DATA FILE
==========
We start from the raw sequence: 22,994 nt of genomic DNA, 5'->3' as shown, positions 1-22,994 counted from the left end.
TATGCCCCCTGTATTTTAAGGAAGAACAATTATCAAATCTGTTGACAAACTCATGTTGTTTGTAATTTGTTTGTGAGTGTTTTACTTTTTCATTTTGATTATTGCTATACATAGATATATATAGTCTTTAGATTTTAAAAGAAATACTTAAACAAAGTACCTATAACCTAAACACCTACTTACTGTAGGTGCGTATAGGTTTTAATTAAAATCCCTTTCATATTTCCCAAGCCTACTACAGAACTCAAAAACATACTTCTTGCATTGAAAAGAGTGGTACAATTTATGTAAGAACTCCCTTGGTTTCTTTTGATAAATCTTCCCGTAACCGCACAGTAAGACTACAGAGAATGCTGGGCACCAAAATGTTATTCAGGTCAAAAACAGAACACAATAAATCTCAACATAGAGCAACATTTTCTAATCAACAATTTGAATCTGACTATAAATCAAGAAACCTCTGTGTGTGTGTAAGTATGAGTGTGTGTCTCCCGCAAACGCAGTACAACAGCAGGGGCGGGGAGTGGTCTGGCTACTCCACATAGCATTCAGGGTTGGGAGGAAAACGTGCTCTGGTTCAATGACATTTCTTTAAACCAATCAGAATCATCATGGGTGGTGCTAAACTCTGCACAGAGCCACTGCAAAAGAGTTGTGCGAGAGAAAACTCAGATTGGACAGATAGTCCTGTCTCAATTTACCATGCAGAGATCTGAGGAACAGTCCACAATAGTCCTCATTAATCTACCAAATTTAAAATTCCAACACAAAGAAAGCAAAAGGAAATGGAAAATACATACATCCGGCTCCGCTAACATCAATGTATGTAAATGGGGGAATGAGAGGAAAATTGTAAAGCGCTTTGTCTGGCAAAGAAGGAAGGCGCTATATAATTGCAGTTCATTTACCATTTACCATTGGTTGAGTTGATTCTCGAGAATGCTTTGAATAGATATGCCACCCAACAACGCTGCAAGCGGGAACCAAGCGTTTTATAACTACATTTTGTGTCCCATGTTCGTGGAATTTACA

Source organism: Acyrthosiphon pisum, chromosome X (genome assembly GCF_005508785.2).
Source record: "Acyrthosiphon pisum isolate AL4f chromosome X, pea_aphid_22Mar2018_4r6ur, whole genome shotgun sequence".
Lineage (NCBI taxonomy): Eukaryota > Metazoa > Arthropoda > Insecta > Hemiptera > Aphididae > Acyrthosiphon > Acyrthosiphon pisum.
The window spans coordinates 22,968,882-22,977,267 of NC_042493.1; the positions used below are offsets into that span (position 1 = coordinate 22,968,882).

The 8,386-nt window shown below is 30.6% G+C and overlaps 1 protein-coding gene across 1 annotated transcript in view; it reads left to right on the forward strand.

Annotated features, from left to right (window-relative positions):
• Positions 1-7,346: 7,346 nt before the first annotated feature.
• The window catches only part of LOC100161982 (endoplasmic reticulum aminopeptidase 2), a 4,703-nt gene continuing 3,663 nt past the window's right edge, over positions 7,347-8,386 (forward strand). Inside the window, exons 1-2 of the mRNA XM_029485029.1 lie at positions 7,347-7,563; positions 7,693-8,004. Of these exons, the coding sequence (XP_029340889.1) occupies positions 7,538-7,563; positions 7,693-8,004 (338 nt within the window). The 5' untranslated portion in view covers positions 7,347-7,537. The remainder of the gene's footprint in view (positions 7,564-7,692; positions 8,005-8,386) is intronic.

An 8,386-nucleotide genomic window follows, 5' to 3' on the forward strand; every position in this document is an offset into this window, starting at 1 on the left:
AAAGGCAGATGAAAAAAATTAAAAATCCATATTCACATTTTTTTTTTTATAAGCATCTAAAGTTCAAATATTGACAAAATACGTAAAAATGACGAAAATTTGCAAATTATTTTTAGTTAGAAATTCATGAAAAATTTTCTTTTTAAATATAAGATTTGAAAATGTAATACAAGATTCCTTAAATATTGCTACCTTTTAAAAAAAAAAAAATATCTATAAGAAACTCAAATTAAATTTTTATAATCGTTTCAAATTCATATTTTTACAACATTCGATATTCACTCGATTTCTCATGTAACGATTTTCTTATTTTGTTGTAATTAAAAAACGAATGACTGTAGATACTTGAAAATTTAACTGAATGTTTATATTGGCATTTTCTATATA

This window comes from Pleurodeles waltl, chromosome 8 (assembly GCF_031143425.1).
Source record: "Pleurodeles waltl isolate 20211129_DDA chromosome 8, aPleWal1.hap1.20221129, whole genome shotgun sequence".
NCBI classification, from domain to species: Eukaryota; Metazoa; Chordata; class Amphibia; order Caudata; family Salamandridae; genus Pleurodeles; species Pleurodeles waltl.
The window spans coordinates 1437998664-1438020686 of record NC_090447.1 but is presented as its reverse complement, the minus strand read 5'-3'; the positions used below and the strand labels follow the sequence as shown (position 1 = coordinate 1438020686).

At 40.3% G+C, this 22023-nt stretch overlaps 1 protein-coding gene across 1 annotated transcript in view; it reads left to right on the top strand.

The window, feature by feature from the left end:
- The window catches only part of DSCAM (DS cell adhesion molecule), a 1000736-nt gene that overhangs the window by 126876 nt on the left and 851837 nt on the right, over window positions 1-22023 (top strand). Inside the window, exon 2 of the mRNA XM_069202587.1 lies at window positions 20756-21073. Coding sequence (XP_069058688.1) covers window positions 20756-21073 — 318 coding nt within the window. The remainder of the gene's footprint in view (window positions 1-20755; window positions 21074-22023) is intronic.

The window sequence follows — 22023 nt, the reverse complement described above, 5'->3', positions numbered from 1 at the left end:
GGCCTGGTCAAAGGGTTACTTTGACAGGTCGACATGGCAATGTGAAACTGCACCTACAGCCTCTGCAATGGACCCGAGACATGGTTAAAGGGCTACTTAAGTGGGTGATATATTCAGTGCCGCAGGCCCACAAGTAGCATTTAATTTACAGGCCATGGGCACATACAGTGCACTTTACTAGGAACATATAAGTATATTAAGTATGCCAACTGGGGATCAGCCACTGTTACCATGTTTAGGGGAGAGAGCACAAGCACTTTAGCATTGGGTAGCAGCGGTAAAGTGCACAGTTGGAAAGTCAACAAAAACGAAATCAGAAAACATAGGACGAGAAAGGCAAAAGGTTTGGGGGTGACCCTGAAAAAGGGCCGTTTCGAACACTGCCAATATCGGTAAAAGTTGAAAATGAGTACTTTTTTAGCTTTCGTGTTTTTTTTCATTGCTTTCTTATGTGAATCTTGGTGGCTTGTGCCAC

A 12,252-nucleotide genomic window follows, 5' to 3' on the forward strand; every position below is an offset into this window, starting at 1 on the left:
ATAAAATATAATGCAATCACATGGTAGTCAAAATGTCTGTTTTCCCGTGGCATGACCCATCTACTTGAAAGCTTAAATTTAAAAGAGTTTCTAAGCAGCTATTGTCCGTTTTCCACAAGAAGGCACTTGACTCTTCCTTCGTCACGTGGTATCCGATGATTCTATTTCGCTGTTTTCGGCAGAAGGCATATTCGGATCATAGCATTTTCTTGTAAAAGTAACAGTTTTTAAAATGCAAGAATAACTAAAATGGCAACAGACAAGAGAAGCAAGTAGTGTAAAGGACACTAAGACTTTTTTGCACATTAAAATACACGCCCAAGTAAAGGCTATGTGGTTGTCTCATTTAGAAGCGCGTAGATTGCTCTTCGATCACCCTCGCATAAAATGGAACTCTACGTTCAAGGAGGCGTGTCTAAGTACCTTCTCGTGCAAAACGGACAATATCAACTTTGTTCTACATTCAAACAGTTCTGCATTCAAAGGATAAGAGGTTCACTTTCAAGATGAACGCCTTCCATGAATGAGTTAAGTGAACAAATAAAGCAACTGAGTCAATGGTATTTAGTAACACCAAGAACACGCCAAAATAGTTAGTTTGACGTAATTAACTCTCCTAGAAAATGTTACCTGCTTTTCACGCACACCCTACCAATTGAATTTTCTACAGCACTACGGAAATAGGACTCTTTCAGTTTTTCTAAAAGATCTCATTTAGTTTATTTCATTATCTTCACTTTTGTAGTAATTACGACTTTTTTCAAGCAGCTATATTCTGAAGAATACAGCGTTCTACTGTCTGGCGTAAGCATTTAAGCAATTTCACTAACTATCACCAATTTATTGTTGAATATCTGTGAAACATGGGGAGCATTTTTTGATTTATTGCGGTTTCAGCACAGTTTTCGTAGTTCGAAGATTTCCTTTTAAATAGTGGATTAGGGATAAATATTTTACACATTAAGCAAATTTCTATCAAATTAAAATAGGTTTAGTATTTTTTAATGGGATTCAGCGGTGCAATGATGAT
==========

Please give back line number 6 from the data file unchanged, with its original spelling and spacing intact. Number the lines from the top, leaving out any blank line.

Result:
The window spans coordinates 22,968,882-22,977,267 of NC_042493.1; the positions used below are offsets into that span (position 1 = coordinate 22,968,882).